The health ministry’s latest budget features a $57-million cut to acute care services, while funding for home and community care is set to rise $200 million to more than $2 billion.

Hmm... this is curious. So how is the transfer of money and then addition of more money to the home and the community going to give us the services we need for our seniors?
I don't know.
It's mysterious.

At least it is mysterious to me.  When our family used home care, the services were delivered by a company that had various folks working for it and sometimes it was hard for them to figure out what had to be done for my handicapped sister. It was difficult to have a new person come in every time. The folks who come to your home are strangers and my parents found it hard to let them in. Then they don't sometimes know the care plan. It got to be more work for me to organise the folks who came to the house than to do the work myself. In the end we gave up on home care and we went the long term care route with the results that you all know.

What is needed is not the spin of this story but the real life stories of families who have experienced all these various forms of care--home care, long term care, supportive living care.  Luckily I have experienced all these forms of care so I can yap and tell you how good they are. Home care might work if the private company has its act together and does not have staff turnover of a major sort. Home care might work if the senior or handicapped citizen has minor care needs. Home care might work if the staff are well trained, professional and can interpret a care plan. It's difficult to get used to a new person at every shift.  It's also hard when they do not show up.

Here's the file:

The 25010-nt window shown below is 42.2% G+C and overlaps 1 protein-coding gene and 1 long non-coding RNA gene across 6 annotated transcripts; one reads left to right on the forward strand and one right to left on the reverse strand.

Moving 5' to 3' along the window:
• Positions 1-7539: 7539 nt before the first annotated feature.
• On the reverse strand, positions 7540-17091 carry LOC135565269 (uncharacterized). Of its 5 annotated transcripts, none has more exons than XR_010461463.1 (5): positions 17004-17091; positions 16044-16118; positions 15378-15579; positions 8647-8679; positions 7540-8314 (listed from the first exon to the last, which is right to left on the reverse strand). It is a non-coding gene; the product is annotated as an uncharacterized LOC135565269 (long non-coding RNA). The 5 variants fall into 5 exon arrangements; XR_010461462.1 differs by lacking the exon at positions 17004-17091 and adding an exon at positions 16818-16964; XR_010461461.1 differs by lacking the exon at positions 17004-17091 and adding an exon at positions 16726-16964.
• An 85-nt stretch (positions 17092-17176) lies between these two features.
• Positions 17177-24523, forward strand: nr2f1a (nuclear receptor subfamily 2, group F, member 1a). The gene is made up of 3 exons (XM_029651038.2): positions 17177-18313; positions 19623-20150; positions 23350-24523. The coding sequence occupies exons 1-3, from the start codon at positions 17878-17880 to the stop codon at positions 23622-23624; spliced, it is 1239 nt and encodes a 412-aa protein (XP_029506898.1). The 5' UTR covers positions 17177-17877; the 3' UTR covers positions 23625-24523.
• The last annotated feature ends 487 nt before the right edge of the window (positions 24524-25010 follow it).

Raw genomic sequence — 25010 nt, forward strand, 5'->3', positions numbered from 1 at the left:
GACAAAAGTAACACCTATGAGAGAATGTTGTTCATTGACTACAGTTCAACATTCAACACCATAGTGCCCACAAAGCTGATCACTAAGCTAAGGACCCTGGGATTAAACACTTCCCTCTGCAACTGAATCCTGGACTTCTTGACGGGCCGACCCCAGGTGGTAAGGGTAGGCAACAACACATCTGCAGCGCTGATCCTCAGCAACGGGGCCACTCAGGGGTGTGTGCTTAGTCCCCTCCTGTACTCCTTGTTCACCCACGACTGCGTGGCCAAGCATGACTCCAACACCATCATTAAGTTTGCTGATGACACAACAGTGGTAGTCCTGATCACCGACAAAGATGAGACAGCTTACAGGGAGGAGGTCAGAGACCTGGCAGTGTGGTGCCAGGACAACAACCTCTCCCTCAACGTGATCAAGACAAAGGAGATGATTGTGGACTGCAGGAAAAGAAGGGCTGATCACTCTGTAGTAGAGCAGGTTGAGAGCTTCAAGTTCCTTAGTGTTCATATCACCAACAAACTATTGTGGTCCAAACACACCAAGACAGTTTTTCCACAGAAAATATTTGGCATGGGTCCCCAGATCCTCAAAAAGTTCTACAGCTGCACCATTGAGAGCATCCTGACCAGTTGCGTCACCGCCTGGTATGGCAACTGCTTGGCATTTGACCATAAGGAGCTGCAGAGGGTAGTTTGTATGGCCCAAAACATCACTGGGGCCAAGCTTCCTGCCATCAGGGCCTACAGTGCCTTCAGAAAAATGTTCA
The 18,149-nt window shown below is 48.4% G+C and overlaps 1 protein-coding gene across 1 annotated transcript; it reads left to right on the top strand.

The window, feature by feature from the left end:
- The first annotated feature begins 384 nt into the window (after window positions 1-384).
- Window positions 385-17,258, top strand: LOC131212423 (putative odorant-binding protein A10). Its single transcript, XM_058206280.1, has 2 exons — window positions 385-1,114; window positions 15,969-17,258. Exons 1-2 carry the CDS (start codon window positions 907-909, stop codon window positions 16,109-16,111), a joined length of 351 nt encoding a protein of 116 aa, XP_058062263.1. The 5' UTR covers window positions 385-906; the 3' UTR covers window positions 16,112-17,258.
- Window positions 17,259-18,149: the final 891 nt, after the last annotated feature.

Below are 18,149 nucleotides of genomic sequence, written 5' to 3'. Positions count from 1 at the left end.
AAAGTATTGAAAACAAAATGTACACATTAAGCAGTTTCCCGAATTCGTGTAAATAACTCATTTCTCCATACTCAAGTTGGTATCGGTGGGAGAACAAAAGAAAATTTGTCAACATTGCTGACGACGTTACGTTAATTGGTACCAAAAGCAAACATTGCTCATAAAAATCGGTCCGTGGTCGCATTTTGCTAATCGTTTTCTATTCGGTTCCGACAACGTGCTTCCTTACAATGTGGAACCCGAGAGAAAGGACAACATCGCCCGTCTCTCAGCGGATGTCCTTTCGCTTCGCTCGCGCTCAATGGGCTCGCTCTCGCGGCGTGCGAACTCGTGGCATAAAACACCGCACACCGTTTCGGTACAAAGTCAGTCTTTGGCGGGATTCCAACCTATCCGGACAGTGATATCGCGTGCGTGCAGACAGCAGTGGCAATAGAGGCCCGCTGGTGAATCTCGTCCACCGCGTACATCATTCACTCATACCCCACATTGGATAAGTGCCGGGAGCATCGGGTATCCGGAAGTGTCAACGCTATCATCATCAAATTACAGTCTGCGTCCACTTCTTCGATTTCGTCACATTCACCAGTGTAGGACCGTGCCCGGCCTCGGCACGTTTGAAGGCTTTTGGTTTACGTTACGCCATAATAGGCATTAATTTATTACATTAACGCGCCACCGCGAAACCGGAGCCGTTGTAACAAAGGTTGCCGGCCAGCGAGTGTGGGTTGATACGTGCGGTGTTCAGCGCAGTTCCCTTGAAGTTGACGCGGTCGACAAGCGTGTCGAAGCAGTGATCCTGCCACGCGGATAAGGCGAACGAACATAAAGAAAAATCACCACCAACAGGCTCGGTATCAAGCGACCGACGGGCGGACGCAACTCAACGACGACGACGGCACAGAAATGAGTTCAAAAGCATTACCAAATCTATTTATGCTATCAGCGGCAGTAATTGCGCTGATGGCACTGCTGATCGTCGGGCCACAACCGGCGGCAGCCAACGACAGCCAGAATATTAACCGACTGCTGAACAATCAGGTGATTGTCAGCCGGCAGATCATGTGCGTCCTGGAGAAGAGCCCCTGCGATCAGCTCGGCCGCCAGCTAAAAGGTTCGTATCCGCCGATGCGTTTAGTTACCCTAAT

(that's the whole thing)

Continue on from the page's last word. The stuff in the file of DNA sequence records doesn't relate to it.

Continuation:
Home care will not work for folks with complex care needs. For these folks we need public long term care and public supportive living facilities.  I only say public because usually in the public sites we don't have eviction and such like going on.  Usually if the private sector continuing care organisation evicts-the person who is evicted will end up in an AHS run facility so this tells you that such junk is tolerated by the government of Alberta because they want the private companies to be happy. Instead of having the continuing care sector governed by the Residential Tenancies Act these places are exempt and free to do what they want and AHS just comes up with the spin to yap to the media and the government of Alberta in their meetings of spin.

Home care as a solution to the high costs of health care won't work but it is a drum for the provincial health minister to pound upon. I note that Ms. Hoffman is always  in the public eye when money is being given out and when there is a feel good story about. When the sad news of opioid fatalities are bruited about we have the Brandy Payne woman to tell us the Payneful details.

So here is the health minister with the usual Alberta Health spin of saving us major bucks with this home care plan. She is joined by the federal health minister who is also saying it will work to save the citizens major bucks. Both of them are wrong. It is merely window dressing to encourage us to believe that the house of health is occupied. It is not occupied.

Home care funding is a diversion from the real problem of continuing care funding which neither of the health ministers are willing to talk about  because major bucks are involved. Continuing care needs to be talked about and since both of these women are silent let me speak for them.